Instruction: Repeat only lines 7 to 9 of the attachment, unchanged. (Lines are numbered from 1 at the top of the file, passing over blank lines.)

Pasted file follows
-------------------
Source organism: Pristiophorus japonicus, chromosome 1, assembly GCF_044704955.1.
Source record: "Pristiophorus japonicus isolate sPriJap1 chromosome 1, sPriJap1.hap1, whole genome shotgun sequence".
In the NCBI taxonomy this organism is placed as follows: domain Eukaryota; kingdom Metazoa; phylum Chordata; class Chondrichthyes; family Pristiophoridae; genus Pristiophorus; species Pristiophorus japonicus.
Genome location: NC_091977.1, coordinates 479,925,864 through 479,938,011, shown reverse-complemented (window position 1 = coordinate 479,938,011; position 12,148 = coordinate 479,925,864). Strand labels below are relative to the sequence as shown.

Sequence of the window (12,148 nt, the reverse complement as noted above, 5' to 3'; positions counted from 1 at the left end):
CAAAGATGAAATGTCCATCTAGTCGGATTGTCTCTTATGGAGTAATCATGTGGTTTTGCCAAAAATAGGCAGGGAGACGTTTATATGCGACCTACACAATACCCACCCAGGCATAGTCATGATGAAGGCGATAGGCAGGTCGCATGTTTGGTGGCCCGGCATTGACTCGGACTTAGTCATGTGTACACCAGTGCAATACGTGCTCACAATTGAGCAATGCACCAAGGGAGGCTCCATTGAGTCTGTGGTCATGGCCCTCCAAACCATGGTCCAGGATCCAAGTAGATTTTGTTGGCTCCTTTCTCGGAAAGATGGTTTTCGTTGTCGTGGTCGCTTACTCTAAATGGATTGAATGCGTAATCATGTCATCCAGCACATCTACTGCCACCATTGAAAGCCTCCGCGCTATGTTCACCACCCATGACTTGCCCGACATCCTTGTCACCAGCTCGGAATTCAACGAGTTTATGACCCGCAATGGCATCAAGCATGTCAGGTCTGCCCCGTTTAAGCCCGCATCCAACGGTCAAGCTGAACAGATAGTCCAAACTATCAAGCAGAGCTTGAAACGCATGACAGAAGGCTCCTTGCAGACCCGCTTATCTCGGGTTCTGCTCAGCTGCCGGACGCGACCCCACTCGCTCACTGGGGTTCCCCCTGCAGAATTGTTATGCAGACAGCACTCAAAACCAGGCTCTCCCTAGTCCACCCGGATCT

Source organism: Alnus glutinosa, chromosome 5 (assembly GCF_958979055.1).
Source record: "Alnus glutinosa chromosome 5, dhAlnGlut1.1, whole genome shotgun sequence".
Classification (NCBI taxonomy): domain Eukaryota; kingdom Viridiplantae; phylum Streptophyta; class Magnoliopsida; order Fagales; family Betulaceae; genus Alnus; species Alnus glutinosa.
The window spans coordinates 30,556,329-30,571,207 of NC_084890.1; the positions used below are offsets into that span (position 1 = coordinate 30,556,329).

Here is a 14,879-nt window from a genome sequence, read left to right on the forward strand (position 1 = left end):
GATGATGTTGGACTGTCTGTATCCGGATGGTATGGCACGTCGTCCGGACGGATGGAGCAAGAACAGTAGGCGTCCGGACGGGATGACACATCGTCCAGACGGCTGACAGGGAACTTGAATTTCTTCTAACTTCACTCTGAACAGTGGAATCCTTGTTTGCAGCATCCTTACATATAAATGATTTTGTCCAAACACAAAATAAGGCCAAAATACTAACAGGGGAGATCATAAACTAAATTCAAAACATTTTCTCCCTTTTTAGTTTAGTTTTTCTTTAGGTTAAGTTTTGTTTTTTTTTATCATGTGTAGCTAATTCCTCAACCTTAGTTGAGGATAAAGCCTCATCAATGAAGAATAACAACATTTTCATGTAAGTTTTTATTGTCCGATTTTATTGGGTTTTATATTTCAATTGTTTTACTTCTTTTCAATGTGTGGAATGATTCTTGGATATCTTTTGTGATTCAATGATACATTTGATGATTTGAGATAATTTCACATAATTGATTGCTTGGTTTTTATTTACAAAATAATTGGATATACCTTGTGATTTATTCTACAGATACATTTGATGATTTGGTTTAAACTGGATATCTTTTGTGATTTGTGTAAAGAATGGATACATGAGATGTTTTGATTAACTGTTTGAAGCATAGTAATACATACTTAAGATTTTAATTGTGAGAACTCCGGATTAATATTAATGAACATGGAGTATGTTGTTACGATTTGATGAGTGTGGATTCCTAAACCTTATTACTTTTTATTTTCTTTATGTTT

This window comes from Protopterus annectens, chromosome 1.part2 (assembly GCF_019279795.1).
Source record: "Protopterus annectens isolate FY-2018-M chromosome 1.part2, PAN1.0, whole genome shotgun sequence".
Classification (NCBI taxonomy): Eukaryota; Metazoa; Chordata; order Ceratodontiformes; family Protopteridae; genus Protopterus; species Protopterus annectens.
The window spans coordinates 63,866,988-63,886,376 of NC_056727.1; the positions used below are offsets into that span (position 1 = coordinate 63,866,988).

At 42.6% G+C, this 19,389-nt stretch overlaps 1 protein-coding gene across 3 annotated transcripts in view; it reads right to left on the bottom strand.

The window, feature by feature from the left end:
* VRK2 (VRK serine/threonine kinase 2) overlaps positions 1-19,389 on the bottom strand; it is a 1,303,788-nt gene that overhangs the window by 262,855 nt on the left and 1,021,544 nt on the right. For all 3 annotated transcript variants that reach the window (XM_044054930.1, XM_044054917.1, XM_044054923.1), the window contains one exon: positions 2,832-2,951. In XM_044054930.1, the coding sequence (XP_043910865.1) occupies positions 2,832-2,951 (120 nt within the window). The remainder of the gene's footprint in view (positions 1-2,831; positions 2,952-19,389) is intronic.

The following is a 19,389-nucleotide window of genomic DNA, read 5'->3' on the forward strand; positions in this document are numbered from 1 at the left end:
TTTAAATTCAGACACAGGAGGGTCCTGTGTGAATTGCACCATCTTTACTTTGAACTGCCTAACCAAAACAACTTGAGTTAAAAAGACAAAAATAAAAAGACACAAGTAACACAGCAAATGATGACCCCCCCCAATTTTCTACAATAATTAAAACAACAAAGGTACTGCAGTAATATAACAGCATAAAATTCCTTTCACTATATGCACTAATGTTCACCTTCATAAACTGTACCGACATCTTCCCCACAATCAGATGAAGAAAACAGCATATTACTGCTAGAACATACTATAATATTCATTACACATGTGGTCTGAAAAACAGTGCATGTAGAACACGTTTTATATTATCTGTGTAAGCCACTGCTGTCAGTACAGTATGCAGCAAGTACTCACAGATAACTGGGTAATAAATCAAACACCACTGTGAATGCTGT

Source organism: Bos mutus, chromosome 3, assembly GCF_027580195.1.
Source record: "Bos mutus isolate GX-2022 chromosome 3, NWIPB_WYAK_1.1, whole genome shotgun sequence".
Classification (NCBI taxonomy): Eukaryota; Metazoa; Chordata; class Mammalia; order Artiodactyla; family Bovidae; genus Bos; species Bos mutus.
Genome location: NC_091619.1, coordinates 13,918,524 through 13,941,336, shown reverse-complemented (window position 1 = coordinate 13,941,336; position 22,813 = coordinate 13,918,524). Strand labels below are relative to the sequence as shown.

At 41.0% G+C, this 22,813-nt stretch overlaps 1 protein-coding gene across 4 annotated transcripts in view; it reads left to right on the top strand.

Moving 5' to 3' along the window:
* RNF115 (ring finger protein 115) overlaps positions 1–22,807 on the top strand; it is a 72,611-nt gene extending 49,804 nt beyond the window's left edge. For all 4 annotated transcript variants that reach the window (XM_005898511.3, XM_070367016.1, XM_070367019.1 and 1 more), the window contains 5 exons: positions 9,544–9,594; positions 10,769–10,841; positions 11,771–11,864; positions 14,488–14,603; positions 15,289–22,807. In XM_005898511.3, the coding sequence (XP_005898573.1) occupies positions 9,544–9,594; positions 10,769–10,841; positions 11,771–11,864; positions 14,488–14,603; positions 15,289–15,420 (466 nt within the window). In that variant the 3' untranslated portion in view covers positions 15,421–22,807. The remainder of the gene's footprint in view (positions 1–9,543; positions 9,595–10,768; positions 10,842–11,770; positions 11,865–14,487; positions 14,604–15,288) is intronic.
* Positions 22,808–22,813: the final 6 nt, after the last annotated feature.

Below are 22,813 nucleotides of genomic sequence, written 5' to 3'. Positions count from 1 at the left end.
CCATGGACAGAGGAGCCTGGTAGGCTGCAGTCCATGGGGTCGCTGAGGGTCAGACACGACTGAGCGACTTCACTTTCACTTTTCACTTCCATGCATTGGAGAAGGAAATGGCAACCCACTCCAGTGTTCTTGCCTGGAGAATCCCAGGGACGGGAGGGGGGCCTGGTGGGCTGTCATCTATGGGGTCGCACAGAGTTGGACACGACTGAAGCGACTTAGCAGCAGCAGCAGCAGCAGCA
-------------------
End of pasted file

Source organism: Alnus glutinosa, chromosome 5 (assembly GCF_958979055.1).
Source record: "Alnus glutinosa chromosome 5, dhAlnGlut1.1, whole genome shotgun sequence".
Classification (NCBI taxonomy): domain Eukaryota; kingdom Viridiplantae; phylum Streptophyta; class Magnoliopsida; order Fagales; family Betulaceae; genus Alnus; species Alnus glutinosa.